- Needlepoint Kits
- Needlepoint Canvas
- Finished Needlepoint
- Tramme Needlepoint
- Preworked Needlepoint
- French Aubusson
1. Design (picture and size): The theme of a needlepoint work is exposed to the meshes on a basis. As stitches have a tendency to shape zigzag lines, continuous and easy curves aren't very easily reproduced. A guideline is that paintings in elaborate designs are not the perfect blueprint for needlepoint, otherwise?more attempts and special methods are needed to carry out the project.
2. Research and analyze the pattern
3. Zoom in or zoom out: Zoom in or zoom out the pattern as required.
4. Choose colours: Choose proper colours from your share of threads.
5. Dye colours (applicable in an artwork)(figure 5-4-1 and figure 5-4-2): Roughly estimate the amount of threads of each color, and decide which colors need to be dyed.
In case a particular color is in short, dye before it is run out. Otherwise, it would be very hard to dye the same color.
Tools for dyeing: enamel basin, enamel cup; glass rod, plastic basket; drying machine, and bamboo stick. Determine the hues and shades of color and estimate the amount of each color based on the design and the size of final work. In the interest of convenience, reserve a bit of each color thread as a reference for future dyeing.
The hue of color is something of proportion and amount of each primary color (red, yellow and blue). The shade is determined by how long the threads are exposed in hot water and the proportion of dye to cool water. While small-scale dyeing can be made based on experience and estimation, large-scale dyeing should have a test batch first.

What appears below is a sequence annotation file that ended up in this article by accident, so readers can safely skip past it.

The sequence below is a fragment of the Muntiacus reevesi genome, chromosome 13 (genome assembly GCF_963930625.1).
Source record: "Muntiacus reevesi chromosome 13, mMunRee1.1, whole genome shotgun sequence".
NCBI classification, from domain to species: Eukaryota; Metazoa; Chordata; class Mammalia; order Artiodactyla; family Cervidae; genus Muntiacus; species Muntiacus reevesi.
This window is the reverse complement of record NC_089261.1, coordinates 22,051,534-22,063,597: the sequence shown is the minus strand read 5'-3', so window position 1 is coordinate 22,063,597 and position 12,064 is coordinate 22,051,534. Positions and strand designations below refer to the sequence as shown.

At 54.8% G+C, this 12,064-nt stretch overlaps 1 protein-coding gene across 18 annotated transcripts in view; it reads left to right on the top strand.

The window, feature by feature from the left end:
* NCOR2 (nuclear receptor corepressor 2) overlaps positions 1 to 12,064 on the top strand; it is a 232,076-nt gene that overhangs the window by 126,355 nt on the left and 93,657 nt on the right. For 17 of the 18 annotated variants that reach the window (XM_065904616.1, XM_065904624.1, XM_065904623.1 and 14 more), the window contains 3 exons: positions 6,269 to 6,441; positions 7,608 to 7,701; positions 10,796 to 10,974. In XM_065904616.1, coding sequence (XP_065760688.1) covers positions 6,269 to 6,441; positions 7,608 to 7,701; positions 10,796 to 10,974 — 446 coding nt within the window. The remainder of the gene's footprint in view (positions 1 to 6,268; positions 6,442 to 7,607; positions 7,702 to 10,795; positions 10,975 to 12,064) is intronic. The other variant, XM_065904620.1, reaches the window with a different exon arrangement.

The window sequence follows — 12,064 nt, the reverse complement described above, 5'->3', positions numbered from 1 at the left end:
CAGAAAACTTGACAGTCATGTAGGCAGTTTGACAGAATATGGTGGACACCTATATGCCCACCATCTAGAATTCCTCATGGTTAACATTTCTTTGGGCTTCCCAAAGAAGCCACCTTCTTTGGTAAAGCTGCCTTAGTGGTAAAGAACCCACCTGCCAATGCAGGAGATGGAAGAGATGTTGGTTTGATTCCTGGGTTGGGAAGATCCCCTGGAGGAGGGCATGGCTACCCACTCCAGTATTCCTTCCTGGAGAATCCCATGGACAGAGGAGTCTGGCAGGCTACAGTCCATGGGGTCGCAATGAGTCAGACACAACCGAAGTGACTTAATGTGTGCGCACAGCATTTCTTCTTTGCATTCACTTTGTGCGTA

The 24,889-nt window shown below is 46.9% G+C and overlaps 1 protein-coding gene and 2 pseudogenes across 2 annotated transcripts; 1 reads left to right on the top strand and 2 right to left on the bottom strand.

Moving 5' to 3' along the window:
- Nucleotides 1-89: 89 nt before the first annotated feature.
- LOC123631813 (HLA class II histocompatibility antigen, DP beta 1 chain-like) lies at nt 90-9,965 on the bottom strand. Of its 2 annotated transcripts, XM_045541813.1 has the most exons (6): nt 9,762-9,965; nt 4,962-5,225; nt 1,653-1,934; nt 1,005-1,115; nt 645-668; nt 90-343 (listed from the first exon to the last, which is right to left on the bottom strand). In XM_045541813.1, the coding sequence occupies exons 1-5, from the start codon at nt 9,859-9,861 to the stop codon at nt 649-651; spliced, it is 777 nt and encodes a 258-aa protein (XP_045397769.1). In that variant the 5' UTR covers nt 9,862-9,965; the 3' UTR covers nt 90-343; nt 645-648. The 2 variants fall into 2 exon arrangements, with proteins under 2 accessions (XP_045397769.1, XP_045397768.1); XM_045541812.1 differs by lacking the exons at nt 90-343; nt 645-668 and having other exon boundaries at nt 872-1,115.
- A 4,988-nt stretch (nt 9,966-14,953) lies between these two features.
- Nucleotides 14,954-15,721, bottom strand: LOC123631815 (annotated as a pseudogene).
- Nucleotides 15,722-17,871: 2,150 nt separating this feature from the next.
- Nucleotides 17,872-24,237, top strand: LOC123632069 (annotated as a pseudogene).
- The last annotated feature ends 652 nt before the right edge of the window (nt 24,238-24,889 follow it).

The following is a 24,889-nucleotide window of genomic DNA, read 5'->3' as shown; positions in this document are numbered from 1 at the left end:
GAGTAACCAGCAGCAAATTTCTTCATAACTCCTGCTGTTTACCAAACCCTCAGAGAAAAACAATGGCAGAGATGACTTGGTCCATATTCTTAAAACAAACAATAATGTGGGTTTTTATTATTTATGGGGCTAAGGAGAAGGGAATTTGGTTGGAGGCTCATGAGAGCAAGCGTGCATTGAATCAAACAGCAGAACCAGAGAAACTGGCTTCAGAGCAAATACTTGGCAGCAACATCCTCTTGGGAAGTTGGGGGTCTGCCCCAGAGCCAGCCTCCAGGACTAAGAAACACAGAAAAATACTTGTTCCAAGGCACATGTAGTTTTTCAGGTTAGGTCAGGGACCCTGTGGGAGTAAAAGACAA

6. Arrange threads: All colors should be arranged in the descending order of shades (from dark to light). Check against the design to see whether there is any color missing (figure 5-3).
7. Cut down the canvas and close the selvage: Close the selvage to avoid the edges of canvas from loosening.
8. Combine canvas: When the size of a canvas is a little smaller than that of a photo, several foundations ought to be stitched together (figure 5-4).
9. Grid: Mark grids on the pattern, then grid the weft and warp threads on framework accordingly (figure 5-5).
10. Load onto a stretcher framework: Load the building blocks tightly onto a stretcher framework.
11. Outline: Mark outlines on the canvas to ensure that the fined pictures won't deform.
12. Translate: translate the pattern or picture into a needlepoint design.
13. Calculate threads: Calculate the volume of threads in each color. Applicable merely to mass-produced handicrafts and daily supplies.
14. Make color palettes (figure 5-6): Record each color on a color palette. Regard it as a reference through the needlework.
15. Outsource (distribute and get back): Outsource the work to other embroiders or factories. When the project is finished, get back for quality control.
16. Inspect quality: Compare the ultimate work with the initial design thoroughly to see whether there is any difference.
17. Adjust and modify.
18. Iron out.
19. Stitch collectively: Applicable just to mass- produced handicrafts and daily supplies.
20. Tidy up the surface.
21. Frame (in an oil painting framework).
22. Pack and leave factory.
23. Install: In a large-scale work, interior architecture may also take a part in the installing work.